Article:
Ownership Cost Comparison of Battery Electric and Non-Plugin Hybrid Vehicles: A Consumer Perspective




Fulton, Lawrence V.

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Multidisciplinary Digital Publishing Institute


This study evaluates eight-year ownership costs for battery electric vehicles (BEV) versus non-plugin hybrid vehicles, using forecasting to estimate future electricity and conventional gasoline prices and incorporating these in a multiple design of experiments simulation. Results suggest that while electric vehicles are statistically dominant in terms of variable costs over an 8-year life-span, high-performance hybrid non-plugins achieve variable fuel costs nearly as good as low-performing electric vehicles (those attaining only 3 miles per kilowatt hour) and that these hybrid acquisition costs are (on average) lower, yet the vehicles retain higher residual values. In general, the six smallest ownership costs are split evenly between hybrid and electric vehicles; however, inflation for conventional regular gasoline is estimated to outstrip inflation per kilowatt hour. Thus, non-plugin hybrid cars are likely to require considerably more advanced engineering to keep pace.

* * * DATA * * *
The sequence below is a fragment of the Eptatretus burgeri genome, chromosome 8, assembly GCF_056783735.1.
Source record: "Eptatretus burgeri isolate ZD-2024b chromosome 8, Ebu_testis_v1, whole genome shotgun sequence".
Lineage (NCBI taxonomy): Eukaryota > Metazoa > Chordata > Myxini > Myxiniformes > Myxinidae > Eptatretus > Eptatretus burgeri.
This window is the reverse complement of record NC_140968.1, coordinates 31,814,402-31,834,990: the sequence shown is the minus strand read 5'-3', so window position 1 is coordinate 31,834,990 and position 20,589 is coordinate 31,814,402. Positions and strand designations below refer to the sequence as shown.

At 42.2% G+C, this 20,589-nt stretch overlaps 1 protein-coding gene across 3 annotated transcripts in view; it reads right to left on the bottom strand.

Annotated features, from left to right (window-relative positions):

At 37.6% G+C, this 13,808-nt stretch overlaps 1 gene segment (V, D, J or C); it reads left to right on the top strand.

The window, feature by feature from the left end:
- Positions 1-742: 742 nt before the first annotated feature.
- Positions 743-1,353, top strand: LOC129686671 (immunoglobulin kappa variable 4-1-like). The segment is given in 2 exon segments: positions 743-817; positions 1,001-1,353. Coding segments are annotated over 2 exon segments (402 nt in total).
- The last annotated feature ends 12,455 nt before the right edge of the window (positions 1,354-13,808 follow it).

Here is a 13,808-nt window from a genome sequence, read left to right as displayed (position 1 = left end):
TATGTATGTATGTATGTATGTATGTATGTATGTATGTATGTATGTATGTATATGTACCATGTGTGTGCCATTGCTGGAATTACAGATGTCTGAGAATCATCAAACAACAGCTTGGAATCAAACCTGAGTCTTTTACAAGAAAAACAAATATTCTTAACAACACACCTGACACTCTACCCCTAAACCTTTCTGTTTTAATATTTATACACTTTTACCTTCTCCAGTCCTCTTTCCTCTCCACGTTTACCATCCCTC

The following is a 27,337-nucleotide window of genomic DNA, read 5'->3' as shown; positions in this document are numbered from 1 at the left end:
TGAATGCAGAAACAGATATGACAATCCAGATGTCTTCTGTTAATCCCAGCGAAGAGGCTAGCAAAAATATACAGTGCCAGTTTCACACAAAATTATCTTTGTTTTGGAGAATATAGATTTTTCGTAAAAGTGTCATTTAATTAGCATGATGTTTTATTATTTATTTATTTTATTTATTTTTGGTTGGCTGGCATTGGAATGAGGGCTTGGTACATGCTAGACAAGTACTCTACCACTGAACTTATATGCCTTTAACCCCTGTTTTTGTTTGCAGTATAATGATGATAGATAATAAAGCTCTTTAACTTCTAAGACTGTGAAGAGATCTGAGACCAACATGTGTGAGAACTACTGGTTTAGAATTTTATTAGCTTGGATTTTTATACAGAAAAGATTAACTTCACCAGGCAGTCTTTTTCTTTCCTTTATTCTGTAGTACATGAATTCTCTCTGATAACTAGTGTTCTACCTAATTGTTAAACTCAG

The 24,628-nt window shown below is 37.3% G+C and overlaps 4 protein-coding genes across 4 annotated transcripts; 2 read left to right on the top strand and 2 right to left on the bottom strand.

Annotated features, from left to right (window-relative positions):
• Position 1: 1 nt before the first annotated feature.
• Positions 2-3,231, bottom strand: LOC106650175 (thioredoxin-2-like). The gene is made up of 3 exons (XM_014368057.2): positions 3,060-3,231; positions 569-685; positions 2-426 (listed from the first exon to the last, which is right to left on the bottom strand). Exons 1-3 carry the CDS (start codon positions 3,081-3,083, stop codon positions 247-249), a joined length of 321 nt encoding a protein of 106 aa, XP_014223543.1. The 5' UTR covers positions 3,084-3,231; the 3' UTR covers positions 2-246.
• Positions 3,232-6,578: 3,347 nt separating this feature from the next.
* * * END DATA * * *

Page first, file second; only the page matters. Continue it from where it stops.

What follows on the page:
BEV, ownership cost analysis, design of experiments, forecasting, Monte Carlo simulation, Health Administration


Fulton, L. (2018). Ownership cost comparison of battery electric and non-plugin hybrid vehicles: A consumer perspective. Applied Sciences, 8(9): 1487.


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